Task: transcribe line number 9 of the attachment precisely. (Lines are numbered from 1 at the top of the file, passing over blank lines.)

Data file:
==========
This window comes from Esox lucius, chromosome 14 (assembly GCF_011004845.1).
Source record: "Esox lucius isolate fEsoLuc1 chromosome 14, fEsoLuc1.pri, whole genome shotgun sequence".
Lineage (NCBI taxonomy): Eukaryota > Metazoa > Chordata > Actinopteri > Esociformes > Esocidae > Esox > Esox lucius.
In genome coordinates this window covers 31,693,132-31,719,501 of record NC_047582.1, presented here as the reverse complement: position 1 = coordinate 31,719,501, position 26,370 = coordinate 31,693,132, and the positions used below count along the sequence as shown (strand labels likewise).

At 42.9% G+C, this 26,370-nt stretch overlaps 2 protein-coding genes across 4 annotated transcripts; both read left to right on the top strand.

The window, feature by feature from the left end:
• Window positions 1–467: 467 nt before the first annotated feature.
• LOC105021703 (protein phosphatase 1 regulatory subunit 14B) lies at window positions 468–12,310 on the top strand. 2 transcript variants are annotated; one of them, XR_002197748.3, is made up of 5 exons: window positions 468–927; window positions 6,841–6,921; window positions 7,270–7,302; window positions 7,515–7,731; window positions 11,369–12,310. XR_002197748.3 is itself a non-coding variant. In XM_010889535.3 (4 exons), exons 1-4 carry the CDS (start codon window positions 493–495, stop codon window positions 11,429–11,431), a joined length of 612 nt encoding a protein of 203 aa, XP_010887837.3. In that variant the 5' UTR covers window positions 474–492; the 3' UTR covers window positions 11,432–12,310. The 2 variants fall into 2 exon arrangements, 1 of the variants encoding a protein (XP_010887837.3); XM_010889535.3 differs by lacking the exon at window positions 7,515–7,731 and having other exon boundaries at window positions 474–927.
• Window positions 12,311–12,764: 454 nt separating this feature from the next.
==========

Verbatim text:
• Window positions 12,311–12,764: 454 nt separating this feature from the next.